Now, $$|\phi\rangle\langle\phi|$$ is itself a Hermitian operator, and this means the Born rule probability value $$\langle\psi|\phi\rangle\langle\phi|\psi\rangle$$ can itself be interpreted as the expectation value of a measurement (one assumes all vectors here are normalized). This Hermitian operator has $$|\phi\rangle$$ as an eigenvector with eigenvalue 1 and all orthogonal states an eigenvalue of 0, meaning essentially a measurement of 1 corresponds to the state being measured as $$|\phi\rangle$$ and 0 if measured otherwise (but not probing any more information about the state other than it being orthogonal from $$|\phi\rangle$$). If the probability of measuring a 1 is $$p$$ and the other option is 0, then the average result will be $$p$$, so this interpretation still works.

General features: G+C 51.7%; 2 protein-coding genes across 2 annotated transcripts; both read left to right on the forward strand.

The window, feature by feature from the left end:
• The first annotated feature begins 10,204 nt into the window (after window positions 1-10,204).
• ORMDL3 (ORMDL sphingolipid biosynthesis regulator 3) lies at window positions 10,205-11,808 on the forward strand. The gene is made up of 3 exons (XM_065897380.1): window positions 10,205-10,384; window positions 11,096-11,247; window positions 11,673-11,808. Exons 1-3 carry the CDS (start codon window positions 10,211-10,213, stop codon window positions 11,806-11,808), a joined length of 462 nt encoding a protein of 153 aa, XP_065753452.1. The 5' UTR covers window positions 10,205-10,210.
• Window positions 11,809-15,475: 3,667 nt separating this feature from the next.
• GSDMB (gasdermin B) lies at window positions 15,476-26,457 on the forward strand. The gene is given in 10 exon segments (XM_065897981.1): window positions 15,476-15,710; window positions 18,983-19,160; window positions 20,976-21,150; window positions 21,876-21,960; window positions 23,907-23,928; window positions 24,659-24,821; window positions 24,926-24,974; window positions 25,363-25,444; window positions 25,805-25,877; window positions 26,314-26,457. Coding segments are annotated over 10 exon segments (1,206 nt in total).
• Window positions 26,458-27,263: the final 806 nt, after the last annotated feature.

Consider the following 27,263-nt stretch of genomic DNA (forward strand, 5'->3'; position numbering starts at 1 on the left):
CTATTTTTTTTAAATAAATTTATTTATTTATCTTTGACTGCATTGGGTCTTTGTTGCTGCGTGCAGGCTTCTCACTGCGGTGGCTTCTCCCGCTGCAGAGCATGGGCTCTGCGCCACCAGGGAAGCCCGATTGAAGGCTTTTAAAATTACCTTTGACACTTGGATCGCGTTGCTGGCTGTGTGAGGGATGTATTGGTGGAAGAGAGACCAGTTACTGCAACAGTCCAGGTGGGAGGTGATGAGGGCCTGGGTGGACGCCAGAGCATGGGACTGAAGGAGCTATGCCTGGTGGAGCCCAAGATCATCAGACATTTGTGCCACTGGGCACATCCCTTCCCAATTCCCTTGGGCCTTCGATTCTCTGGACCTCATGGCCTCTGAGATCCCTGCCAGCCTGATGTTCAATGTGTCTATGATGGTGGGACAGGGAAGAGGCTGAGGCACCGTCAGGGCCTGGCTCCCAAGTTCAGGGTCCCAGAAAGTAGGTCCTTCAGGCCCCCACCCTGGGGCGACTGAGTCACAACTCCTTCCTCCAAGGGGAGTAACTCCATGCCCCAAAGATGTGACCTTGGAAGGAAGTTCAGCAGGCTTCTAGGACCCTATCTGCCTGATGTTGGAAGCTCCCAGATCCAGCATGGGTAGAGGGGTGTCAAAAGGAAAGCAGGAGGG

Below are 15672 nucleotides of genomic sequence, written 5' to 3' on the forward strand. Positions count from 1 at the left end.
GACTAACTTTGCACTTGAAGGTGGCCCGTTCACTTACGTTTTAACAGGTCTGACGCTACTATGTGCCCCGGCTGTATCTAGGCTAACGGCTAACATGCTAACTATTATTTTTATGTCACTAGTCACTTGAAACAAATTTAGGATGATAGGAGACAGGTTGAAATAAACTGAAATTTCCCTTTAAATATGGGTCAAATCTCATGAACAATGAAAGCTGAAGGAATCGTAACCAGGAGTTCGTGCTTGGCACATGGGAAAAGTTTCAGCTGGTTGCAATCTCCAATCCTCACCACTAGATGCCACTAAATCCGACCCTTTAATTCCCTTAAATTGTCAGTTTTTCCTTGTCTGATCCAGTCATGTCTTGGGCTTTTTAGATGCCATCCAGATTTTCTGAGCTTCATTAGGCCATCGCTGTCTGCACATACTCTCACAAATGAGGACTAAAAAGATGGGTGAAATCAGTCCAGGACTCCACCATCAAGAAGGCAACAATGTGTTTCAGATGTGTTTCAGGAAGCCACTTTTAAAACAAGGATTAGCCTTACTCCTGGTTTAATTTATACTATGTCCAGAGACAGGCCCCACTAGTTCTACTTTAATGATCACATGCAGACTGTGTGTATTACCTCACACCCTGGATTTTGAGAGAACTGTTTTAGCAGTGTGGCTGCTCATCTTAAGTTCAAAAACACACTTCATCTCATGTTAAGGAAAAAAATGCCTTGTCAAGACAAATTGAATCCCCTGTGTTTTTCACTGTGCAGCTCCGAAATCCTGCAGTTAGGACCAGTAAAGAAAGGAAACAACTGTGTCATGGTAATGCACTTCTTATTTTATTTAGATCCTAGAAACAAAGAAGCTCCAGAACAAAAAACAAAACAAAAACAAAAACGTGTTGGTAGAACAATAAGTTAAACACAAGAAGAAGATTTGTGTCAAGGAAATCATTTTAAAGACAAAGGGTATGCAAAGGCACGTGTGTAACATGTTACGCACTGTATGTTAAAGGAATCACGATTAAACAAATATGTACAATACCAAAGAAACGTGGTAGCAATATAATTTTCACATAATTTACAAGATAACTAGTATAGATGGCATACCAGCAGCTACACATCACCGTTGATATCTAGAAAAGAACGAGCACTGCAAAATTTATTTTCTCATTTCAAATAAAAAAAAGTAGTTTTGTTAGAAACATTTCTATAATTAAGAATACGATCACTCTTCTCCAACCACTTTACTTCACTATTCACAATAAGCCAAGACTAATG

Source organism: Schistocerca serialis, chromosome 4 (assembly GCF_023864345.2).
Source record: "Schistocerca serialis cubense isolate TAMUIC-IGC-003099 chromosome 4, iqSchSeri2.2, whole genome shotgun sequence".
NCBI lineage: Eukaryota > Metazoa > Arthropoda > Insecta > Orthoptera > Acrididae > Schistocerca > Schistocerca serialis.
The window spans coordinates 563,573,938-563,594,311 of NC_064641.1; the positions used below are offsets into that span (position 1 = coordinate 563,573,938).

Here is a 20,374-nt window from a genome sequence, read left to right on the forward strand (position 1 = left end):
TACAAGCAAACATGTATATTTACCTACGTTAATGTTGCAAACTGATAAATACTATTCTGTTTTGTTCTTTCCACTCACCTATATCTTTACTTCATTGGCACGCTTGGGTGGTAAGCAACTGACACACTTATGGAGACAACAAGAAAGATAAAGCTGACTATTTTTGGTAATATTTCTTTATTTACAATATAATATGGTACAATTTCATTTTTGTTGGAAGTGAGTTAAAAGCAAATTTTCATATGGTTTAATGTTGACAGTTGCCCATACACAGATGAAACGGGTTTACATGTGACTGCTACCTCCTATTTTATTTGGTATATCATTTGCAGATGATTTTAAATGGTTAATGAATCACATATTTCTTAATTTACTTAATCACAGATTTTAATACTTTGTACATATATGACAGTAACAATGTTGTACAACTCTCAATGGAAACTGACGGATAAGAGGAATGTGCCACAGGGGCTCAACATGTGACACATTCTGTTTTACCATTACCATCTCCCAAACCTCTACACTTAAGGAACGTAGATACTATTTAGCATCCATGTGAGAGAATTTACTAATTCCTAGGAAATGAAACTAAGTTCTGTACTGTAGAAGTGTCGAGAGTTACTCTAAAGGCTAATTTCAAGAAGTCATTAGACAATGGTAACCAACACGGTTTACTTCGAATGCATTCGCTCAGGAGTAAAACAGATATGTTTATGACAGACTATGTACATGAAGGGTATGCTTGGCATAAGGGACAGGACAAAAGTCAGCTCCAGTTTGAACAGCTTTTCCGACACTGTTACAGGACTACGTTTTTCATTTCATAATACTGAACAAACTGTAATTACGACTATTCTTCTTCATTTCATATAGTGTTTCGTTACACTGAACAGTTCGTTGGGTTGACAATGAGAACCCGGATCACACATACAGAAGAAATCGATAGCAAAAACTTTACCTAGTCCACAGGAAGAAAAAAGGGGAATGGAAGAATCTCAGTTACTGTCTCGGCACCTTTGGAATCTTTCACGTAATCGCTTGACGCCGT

So, $$\langle\phi|\psi\rangle$$ by itself is not a probability (for one it is complex), but it does, when multiplied by its complex conjugate or has its absolute value squared, correspond to the probability $$|\psi\rangle$$ will become $$|\phi\rangle$$ when a measurement that distinguishes $$|\phi\rangle$$ is performed. Note that in some higher dimensional cases $$|\phi\rangle$$ may be an eigenvector of an observable's operator but not the only one of that eigenvalue, and in that case a measurement of $$|\psi\rangle$$ that resulted in $$|\phi\rangle$$'s eigenvalue would collapse to an even projection of $$|\psi\rangle$$ onto the corresponding eigenspace rather than to $$|\phi\rangle$$. For example, if $$|\phi_1\rangle$$ and $$|\phi_2\rangle$$ were both eigenvectors of an operator $$A$$ with the same eigenvalue and all other eigenvectors of that eigenvalue are linear combinations of the two, the probability that value is measured on $$|\psi\rangle$$ is $$\langle \psi|(|\phi_1\rangle\langle \phi_1| + |\phi_2\rangle\langle \phi_2|)|\psi\rangle$$, and the state collapsed to will be $$|\phi_1\rangle\langle\phi_1|\psi\rangle + |\phi_2\rangle\langle\phi_2|\psi\rangle$$ normalized.